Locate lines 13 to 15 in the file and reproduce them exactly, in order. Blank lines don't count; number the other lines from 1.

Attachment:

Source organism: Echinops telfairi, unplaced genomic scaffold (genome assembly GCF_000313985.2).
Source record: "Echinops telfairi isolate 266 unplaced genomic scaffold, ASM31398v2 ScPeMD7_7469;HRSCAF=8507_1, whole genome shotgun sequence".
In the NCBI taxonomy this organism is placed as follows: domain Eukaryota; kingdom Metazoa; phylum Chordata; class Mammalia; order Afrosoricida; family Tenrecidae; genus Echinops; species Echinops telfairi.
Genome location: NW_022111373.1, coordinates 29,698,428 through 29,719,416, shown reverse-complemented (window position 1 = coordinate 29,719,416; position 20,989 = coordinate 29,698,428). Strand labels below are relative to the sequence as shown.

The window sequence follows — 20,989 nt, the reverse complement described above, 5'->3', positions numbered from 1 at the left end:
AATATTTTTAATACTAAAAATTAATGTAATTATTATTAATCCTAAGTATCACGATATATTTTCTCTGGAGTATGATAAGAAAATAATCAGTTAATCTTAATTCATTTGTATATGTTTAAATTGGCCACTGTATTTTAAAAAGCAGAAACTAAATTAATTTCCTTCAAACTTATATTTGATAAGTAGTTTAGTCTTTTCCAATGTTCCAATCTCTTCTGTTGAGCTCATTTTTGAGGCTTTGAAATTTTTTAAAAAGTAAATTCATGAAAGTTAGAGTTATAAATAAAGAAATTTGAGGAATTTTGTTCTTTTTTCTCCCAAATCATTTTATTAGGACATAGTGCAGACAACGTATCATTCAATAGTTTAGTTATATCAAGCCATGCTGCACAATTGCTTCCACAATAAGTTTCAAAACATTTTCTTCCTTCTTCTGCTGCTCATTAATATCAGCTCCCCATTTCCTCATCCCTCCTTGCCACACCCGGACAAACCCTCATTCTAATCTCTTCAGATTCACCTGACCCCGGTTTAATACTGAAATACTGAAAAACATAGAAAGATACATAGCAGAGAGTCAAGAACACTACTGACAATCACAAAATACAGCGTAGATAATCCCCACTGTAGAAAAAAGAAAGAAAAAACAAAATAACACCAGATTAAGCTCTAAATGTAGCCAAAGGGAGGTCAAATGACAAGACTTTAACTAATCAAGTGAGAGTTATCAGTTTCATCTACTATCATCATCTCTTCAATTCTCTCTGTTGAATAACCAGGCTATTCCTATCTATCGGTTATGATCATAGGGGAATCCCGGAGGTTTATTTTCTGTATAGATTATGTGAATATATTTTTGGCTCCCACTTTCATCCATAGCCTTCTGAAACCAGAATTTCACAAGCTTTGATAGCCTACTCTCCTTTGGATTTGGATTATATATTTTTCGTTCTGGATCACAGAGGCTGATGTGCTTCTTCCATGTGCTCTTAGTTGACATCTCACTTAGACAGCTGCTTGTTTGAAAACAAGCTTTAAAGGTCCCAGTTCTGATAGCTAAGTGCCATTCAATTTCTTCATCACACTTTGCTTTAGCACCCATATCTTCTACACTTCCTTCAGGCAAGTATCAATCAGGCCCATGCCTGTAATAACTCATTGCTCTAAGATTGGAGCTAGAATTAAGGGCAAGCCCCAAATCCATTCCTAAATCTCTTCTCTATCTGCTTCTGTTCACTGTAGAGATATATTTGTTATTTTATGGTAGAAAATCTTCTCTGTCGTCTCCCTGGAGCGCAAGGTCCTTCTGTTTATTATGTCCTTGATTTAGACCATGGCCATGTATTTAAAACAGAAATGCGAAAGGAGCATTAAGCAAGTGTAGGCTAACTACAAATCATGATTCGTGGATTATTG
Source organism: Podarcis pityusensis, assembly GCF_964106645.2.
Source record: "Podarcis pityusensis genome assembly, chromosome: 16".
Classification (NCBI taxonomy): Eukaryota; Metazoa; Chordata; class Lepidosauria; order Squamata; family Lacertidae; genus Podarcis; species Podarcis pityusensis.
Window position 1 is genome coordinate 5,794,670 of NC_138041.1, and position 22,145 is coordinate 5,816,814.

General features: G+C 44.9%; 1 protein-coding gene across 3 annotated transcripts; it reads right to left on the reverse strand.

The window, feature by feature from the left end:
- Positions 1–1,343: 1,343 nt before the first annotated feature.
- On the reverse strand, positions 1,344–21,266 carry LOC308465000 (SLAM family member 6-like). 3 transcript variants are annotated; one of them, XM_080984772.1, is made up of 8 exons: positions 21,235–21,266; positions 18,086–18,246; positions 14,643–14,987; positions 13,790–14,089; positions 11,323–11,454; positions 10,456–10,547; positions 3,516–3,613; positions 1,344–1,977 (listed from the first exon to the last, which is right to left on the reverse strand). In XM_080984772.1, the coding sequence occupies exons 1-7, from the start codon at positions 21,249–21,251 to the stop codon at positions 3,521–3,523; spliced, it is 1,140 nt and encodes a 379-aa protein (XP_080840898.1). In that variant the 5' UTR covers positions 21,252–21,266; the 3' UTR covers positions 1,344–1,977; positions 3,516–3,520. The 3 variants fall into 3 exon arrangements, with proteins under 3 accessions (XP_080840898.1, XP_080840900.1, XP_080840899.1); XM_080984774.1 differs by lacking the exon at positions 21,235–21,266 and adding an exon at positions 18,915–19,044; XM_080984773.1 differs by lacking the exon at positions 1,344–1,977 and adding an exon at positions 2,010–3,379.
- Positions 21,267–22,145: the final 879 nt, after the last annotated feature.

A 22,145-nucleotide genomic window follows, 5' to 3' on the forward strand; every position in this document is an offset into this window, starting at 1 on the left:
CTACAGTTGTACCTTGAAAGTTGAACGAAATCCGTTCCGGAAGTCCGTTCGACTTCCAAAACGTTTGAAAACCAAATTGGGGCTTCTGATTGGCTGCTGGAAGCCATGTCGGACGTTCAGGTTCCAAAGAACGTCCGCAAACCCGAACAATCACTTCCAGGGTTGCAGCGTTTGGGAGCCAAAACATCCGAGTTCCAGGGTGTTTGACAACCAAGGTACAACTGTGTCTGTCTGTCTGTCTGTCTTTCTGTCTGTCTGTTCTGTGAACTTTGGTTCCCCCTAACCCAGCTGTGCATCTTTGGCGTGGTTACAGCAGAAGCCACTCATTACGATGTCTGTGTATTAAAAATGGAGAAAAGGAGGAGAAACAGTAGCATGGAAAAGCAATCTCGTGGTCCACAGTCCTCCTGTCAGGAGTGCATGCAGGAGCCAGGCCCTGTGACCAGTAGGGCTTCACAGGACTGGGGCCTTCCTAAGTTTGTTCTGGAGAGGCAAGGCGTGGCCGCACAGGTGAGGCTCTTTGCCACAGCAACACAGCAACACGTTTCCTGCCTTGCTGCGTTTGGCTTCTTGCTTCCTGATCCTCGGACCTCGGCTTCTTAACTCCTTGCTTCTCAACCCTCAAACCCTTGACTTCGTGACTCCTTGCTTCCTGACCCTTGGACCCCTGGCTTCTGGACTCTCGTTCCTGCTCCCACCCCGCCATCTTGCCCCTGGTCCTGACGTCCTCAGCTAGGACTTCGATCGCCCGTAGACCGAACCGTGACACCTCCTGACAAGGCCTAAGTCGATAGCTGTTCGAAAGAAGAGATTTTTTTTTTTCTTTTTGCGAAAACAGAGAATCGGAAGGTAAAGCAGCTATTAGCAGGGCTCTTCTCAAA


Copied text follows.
- Positions 1–1,343: 1,343 nt before the first annotated feature.
- On the reverse strand, positions 1,344–21,266 carry LOC308465000 (SLAM family member 6-like). 3 transcript variants are annotated; one of them, XM_080984772.1, is made up of 8 exons: positions 21,235–21,266; positions 18,086–18,246; positions 14,643–14,987; positions 13,790–14,089; positions 11,323–11,454; positions 10,456–10,547; positions 3,516–3,613; positions 1,344–1,977 (listed from the first exon to the last, which is right to left on the reverse strand). In XM_080984772.1, the coding sequence occupies exons 1-7, from the start codon at positions 21,249–21,251 to the stop codon at positions 3,521–3,523; spliced, it is 1,140 nt and encodes a 379-aa protein (XP_080840898.1). In that variant the 5' UTR covers positions 21,252–21,266; the 3' UTR covers positions 1,344–1,977; positions 3,516–3,520. The 3 variants fall into 3 exon arrangements, with proteins under 3 accessions (XP_080840898.1, XP_080840900.1, XP_080840899.1); XM_080984774.1 differs by lacking the exon at positions 21,235–21,266 and adding an exon at positions 18,915–19,044; XM_080984773.1 differs by lacking the exon at positions 1,344–1,977 and adding an exon at positions 2,010–3,379.
- Positions 21,267–22,145: the final 879 nt, after the last annotated feature.